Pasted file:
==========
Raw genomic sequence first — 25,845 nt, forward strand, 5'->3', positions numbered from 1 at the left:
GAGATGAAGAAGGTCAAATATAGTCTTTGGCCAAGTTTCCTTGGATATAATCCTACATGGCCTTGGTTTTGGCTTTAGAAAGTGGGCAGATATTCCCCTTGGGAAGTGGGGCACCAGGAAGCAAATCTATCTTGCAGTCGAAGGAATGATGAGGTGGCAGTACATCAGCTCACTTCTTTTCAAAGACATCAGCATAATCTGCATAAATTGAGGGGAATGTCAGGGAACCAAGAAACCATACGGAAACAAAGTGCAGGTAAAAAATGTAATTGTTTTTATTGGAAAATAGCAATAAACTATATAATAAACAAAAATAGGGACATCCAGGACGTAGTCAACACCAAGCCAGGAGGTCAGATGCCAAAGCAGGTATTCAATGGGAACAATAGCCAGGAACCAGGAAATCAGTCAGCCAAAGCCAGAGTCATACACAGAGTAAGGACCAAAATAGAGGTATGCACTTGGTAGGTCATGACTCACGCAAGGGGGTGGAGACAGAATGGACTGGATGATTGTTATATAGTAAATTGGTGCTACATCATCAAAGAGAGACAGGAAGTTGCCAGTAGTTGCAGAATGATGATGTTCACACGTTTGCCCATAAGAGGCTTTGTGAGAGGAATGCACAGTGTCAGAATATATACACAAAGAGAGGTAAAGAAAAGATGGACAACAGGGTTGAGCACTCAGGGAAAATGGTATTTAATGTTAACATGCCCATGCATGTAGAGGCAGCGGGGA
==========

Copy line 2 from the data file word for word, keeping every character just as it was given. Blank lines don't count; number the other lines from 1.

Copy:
GAGATGAAGAAGGTCAAATATAGTCTTTGGCCAAGTTTCCTTGGATATAATCCTACATGGCCTTGGTTTTGGCTTTAGAAAGTGGGCAGATATTCCCCTTGGGAAGTGGGGCACCAGGAAGCAAATCTATCTTGCAGTCGAAGGAATGATGAGGTGGCAGTACATCAGCTCACTTCTTTTCAAAGACATCAGCATAATCTGCATAAATTGAGGGGAATGTCAGGGAACCAAGAAACCATACGGAAACAAAGTGCAGGTAAAAAATGTAATTGTTTTTATTGGAAAATAGCAATAAACTATATAATAAACAAAAATAGGGACATCCAGGACGTAGTCAACACCAAGCCAGGAGGTCAGATGCCAAAGCAGGTATTCAATGGGAACAATAGCCAGGAACCAGGAAATCAGTCAGCCAAAGCCAGAGTCATACACAGAGTAAGGACCAAAATAGAGGTATGCACTTGGTAGGTCATGACTCACGCAAGGGGGTGGAGACAGAATGGACTGGATGATTGTTATATAGTAAATTGGTGCTACATCATCAAAGAGAGACAGGAAGTTGCCAGTAGTTGCAGAATGATGATGTTCACACGTTTGCCCATAAGAGGCTTTGTGAGAGGAATGCACAGTGTCAGAATATATACACAAAGAGAGGTAAAGAAAAGATGGACAACAGGGTTGAGCACTCAGGGAAAATGGTATTTAATGTTAACATGCCCATGCATGTAGAGGCAGCGGGGA